An exit in­ter­view with Te­lenor Myan­mar’s CEO

The Myanmar Times - - Business - CATHER­INE TRAUTWEIN c.trautwein@mm­times.com

TE­LENOR Myan­mar chief Pet­ter Furberg is leav­ing his dream job to spend more time with his fam­ily after three years at the helm of one of the coun­try’s first for­eign mo­bile op­er­a­tors. He spoke with The Myan­mar Times yes­ter­day about his fu­ture at Te­lenor’s Asia dig­i­tal busi­ness arm, and about the com­pany he has helped build and is now leav­ing be­hind.

What are you proud­est of in your three years here? All of it. I am re­ally proud of the com­pany and the cul­ture we have built. We have come very far ... We re­ally strug­gled [at first] be­cause we had to fol­low build-per­mit pro­cesses. It was chal­leng­ing, we hit the rainy sea­son, but now we have more than 5800 tow­ers.

We are get­ting closer to cov­er­ing all of the coun­try and prob­a­bly in one-and-a-half to two years we will be ev­ery­where.

I am also proud that we are very lean. We [have] more than 16 mil­lion cus­tomers with 600 em­ploy­ees. Thou­sands of peo­ple have been em­ployed and are be­ing em­ployed in com­pa­nies that ei­ther work for us, sell­ing, or are de­liv­er­ing to us.

I do think peo­ple look to us and re­spect that we have man­aged to ‘do things right’.

I am also quite proud that peo­ple [look] to us when we talk about fight­ing un­der­age child labour. Have we suc­ceeded? No, but we have seen sig­nif­i­cant im­prove­ments. We prob­a­bly have the big­gest set-up of any com­pany when it comes to health and safety – there’s no one big­ger in Myan­mar.

We have taken stands and con­fronted cor­rup­tion, and I am very happy that peo­ple in­ter­nally are proud that we came out with the ‘No gift’ pol­icy.

What is the big­gest chal­lenge await­ing your suc­ces­sor, for­mer CFO Lars Erik Tell­man? Cor­rup­tion is still a risk and some­thing we need to be con­stantly aware of and train [for]. Health and safety, un­der­age labour, all of these things – but what is grow­ing as a risk, given we are ex­pand­ing into more and more re­mote ar­eas, is se­cu­rity.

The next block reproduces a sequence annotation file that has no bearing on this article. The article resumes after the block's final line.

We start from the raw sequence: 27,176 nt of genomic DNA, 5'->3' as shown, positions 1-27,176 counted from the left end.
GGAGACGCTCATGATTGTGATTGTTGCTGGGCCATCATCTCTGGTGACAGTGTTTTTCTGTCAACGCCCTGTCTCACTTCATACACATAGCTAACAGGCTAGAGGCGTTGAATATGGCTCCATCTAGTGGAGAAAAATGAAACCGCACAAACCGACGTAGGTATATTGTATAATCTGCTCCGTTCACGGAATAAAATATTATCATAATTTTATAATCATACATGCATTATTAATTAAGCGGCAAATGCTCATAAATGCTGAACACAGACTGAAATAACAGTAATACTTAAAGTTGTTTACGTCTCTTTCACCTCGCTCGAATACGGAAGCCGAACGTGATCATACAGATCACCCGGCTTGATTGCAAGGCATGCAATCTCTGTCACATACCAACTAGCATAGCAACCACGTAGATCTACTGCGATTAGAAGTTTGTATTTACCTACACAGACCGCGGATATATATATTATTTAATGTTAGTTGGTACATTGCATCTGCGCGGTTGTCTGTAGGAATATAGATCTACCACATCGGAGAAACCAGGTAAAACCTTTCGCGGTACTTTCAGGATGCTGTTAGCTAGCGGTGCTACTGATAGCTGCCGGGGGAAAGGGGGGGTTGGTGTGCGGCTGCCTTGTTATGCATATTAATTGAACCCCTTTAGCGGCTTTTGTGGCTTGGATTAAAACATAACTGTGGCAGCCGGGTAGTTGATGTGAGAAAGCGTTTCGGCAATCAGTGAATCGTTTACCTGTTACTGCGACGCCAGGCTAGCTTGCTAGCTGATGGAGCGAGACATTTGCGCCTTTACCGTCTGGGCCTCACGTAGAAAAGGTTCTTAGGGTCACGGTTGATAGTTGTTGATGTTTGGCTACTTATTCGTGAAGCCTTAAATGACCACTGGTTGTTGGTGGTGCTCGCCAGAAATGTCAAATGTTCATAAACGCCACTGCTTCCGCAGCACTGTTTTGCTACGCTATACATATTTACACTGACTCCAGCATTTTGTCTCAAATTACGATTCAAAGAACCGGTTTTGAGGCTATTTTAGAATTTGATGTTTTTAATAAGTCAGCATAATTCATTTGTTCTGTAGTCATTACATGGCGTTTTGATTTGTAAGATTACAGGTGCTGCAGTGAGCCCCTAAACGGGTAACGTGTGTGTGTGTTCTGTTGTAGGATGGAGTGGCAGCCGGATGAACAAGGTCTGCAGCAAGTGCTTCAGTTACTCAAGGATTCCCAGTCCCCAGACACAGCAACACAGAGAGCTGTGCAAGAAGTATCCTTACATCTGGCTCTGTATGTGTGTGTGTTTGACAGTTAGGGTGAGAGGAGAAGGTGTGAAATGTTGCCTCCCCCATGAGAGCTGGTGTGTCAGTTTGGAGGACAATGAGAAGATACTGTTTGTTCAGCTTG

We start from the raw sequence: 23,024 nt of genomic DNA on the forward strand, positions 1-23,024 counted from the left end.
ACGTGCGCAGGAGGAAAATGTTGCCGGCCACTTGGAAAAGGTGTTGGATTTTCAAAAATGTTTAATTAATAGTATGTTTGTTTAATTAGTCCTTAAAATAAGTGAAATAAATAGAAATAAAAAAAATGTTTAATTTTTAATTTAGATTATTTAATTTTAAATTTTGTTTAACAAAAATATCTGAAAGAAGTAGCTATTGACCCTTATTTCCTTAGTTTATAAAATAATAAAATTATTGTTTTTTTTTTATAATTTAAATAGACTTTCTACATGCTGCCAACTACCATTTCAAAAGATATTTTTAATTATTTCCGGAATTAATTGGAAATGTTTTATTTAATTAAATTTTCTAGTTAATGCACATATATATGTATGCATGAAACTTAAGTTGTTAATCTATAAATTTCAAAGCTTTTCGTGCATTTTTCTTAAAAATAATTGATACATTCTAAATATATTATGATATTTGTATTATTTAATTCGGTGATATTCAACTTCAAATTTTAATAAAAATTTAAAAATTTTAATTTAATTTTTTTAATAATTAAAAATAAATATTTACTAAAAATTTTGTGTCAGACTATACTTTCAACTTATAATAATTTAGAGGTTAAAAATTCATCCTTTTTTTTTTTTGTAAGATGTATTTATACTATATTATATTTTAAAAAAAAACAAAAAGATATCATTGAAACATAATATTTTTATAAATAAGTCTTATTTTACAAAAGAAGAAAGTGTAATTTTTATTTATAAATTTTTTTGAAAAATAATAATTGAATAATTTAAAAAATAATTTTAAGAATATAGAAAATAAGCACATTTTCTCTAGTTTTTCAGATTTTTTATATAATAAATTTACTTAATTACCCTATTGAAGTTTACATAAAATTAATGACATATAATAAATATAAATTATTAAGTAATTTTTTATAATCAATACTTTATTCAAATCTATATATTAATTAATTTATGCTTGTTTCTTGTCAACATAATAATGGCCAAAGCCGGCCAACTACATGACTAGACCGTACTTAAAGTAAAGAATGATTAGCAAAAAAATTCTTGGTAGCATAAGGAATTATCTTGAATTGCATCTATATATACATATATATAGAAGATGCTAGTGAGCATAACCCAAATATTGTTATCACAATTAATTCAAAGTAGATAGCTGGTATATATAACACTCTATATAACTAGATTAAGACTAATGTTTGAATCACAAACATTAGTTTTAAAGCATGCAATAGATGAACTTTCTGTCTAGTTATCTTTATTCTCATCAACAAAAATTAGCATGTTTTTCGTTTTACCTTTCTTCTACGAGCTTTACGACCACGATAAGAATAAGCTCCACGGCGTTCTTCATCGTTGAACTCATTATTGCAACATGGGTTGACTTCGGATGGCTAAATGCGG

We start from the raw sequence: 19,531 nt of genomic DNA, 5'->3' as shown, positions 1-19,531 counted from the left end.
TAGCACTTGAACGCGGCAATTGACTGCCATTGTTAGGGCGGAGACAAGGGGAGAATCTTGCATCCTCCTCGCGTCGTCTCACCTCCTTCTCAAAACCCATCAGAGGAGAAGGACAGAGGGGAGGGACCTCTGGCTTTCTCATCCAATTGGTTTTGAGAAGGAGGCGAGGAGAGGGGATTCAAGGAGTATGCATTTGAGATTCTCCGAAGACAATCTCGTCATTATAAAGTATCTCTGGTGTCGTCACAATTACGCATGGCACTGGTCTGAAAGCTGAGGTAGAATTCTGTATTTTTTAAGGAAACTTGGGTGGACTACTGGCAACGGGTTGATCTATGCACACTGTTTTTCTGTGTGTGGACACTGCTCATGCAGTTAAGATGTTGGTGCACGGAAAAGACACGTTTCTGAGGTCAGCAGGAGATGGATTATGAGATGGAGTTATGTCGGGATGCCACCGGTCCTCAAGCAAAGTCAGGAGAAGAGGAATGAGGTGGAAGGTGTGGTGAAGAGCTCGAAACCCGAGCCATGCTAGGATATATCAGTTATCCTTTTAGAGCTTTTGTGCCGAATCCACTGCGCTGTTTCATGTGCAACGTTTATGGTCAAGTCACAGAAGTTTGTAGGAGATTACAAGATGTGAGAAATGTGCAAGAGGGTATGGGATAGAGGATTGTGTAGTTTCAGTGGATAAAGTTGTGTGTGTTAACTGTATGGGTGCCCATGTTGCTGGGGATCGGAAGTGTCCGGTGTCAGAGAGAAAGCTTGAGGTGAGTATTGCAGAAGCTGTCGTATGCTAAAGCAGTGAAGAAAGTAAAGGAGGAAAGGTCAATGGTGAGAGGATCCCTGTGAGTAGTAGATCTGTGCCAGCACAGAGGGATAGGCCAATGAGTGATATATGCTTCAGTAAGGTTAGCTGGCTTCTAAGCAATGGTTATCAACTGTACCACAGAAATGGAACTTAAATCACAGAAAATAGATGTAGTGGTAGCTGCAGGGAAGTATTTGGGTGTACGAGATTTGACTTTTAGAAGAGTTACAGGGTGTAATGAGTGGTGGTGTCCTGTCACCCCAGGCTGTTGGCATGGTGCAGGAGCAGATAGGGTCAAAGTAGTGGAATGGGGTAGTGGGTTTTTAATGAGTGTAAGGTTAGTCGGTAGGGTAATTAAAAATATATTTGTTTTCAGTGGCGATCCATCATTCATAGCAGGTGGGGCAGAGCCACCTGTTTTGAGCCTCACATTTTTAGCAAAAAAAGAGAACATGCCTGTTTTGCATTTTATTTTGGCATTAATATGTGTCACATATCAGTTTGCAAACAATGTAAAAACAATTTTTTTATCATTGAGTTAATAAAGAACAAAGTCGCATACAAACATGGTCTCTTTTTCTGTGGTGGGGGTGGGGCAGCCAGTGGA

That is some­thing that weighs on your shoul­ders. We have ... our own em­ploy­ees, but also sub-con­trac­tors [and] part­ners work­ing on our be­half in ar­eas where there is a se­cu­rity risk, though we have [a lot of at­ten­tion and] ... ex­ten­sive se­cu­rity op­er­a­tions. We could end up in sit­u­a­tions where our own em­ploy­ees or ven­dors are in the wrong place at the wrong time. There are in­ci­dents – luck­ily no se­ri­ous in­ci­dents so far – but with the fact that there is on­go­ing fight­ing in Myan­mar, we need to con­stantly be on the alert with re­spect to where peo­ple are and inform and col­lect in­for­ma­tion from eth­nic armed groups as well as the mil­i­tary. What re­forms are still needed to tele­coms laws? There is a law that is re­quired called the cyber-crime law which will deal with cyber crimes and law­ful in­ter­cept. The pre­vi­ous and cur­rent gov­ern­ments have both promised the fi­nal draft will be out for pub­lic hear­ing be­fore it goes to par­lia­ment. But it was not fi­nalised by the pre­vi­ous gov­ern­ment.

We are still run­ning an in­terim ar­range­ment, which is that I per­son­ally ap­prove [re­quests for in­for­ma­tion]. There is no di­rect law­ful in­ter­cept go­ing on to­day, so no one is lis­ten­ing in on any­one.

[The law] is in process, we un­der­stand, so it is more about gov­ern­ment com­plet­ing [it] and sub­mit­ting it for pub­lic hear­ing and to the par­lia­ment for ap­proval. Is there any­thing you wish you could have done? I re­ally, re­ally hope that we get the ap­proval for fi­nan­cial ser­vices [Te­lenor hopes to launch a mo­bile money ser­vice with Yoma Bank called Wave Money]. I have been wait­ing and wait­ing for that for so long and I re­ally hope – [and] it is my un­der­stand­ing – that we are get­ting very close to fi­nal ap­proval by the gov­ern­ment.

We have been pa­tient. We have had an or­gan­i­sa­tion up and run­ning for more than a year now, and we see a lot is hap­pen­ing in the mar­ket so I think it is fair for us to be al­lowed to launch now. [The ser­vice] is needed – not only to send money, but also to al­low peo­ple to start to trans­act on­line.

What has been your fun­ni­est mo­ment at Te­lenor Myan­mar? There was the guy I met in Taung­gyi once ... after we had launched. We were walk­ing and one guy my age ap­proached me and said, “You are from Te­lenor.”

He was a Te­lenor cus­tomer and very happy. But then he said, “I have one prob­lem ... I am a big Clash of Clans player.

“My wife doesn’t al­low me to play any more so now the only place I can play is in my toi­let. And un­for­tu­nately the Te­lenor cov­er­age there is not so good – can you do some­thing about that?”

So in Te­lenor Myan­mar we have also talked a lot about toi­let cov­er­age. This in­ter­view has been edited

and con­densed.

Photo: Aung Khant

Pet­ter Furberg poses at Te­lenor Myan­mar HQ in Yan­gon’s Yankin town­ship.

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